I just finished Elon Musk’s biography and thoroughly enjoyed it. I’d highly recommend it- it’s both entertaining and informative. Here’s some of what I got out of it.
1) Doing everything fast
One of the funniest quotes in the book came from Kevin Brogan, who’s now named Brogan BamBrogan (seriously.)
Everything he does is fast. He pees fast. It’s like a fire hose—three seconds and out. He’s authentically in a hurry.
Seriously though, Elon Musk is an insanely talented, hard-working man. He doesn’t dabble. He’s all in. The more time spent dealing with those pesky basic human needs, the less time remains for changing the world.
2) The standard way of doing things
I absolutely can’t stand it when I’m doing a code review, I ask why someone’s taken a strange approach, and they say “That’s the way it’s always been done.” Now I know consistency in a codebase is important, but sometimes you have to think for yourself and do a little refactoring.
Here’s what a former employee said about Musk.
If you told him that you made a particular choice because ‘it was the standard way things had always been done,’ he’d kick you out of a meeting fast.
3) Overnight successes don’t really exist.
I picked up this book because I had been hearing so much about this Tesla guy all of the sudden. Maybe I’m the only one living under a rock, but he seemed to come out of nowhere and turn the automotive industry on its head. Turns out he went through a hell of a lot before becoming the “Tesla guy”.
The Frequency Illusion: How I learned that “Funner” isn’t a word
The Frequency Illusion, also known as the Baader-Meinhof Phenomenon, describes how people who just learn or notice something start seeing it everywhere. It’s like the time when, as a youngster, I read an Archie comic where Jughead pointed out that “funner” isn’t a word. That was news to me! But then I heard that same “news” repeatedly in the next few weeks- at school, on TV, and more.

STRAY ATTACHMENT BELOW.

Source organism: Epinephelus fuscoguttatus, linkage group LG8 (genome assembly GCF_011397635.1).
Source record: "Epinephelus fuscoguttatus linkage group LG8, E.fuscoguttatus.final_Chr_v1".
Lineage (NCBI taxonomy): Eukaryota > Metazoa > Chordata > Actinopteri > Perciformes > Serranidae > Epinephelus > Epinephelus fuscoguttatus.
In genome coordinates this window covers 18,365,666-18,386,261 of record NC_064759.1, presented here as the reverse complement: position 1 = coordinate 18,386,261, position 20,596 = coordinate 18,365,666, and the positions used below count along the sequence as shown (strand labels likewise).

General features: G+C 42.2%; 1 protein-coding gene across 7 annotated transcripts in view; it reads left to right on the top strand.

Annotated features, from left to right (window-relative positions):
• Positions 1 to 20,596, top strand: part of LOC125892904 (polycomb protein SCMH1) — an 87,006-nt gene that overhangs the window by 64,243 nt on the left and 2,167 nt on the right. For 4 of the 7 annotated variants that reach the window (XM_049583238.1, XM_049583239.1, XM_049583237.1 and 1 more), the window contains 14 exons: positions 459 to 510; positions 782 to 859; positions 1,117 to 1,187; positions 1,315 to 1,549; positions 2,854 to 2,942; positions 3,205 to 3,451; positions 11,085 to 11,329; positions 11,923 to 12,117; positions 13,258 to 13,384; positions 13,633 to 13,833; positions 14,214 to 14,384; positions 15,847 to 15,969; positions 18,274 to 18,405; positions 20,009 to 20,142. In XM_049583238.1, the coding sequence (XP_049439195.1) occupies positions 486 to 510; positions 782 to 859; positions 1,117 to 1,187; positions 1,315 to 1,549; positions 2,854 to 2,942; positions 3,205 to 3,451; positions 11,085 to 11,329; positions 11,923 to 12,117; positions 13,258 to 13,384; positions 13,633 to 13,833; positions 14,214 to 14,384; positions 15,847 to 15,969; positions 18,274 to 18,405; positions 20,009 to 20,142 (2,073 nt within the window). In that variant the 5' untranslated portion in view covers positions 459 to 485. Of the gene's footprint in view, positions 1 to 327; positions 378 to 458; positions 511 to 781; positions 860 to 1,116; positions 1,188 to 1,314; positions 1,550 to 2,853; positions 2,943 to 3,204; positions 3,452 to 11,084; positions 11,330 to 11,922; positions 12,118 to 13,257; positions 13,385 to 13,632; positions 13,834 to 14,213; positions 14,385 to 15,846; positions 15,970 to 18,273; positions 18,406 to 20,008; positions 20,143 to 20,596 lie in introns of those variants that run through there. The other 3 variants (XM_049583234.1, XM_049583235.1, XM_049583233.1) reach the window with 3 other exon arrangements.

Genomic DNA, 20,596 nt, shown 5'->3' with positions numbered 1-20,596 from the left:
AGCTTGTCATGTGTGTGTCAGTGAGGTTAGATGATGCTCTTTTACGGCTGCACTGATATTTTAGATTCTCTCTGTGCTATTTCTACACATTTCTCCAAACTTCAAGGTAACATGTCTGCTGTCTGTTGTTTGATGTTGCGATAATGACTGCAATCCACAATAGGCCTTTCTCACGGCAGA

Anyway, back to Elon Musk. The fact that I suddenly started hearing about him everywhere doesn’t mean that he just suddenly because famous and successful; more likely I just heard something about him that stuck and then I became more likely to notice mentions of him.
4) The power of persuasion
Musk is a brilliant motivator. It’s so much more powerful to challenge people to challenge themselves than it is to just demand things from them.
Here’s how Brogan described Musk’s management style.
He doesn’t say, ‘You have to do this by Friday at two P.M.,’ He says, ‘I need the impossible done by Friday at two P.M. Can you do it?’ Then, when you say yes, you are not working hard because he told you to. You’re working hard for yourself. It’s a distinction you can feel. You have signed up to do your own work.
5) Acronyms Seriously Suck
At my first few grown-up jobs, I remember being really intimidated by all of the jargon and acronyms that were used. (Until, of course, I started using the terms, thus perpetuating the cycle of acronyms…) I really hate acronyms.
Apparently so does Elon Musk. Below are some of my favorite parts from his infamous 2010 SpaceX email on acronyms.
Excessive use of made up acronyms is a significant impediment to communication…
No one can actually remember all these acronyms and people don’t want to seem dumb in a meeting, so they just sit there in ignorance. This is particularly tough on new employees…
The key test for an acronym is to ask whether it helps or hurts communication.
If you’ve read the book or enjoyed this article, let me know what you think on Twitter!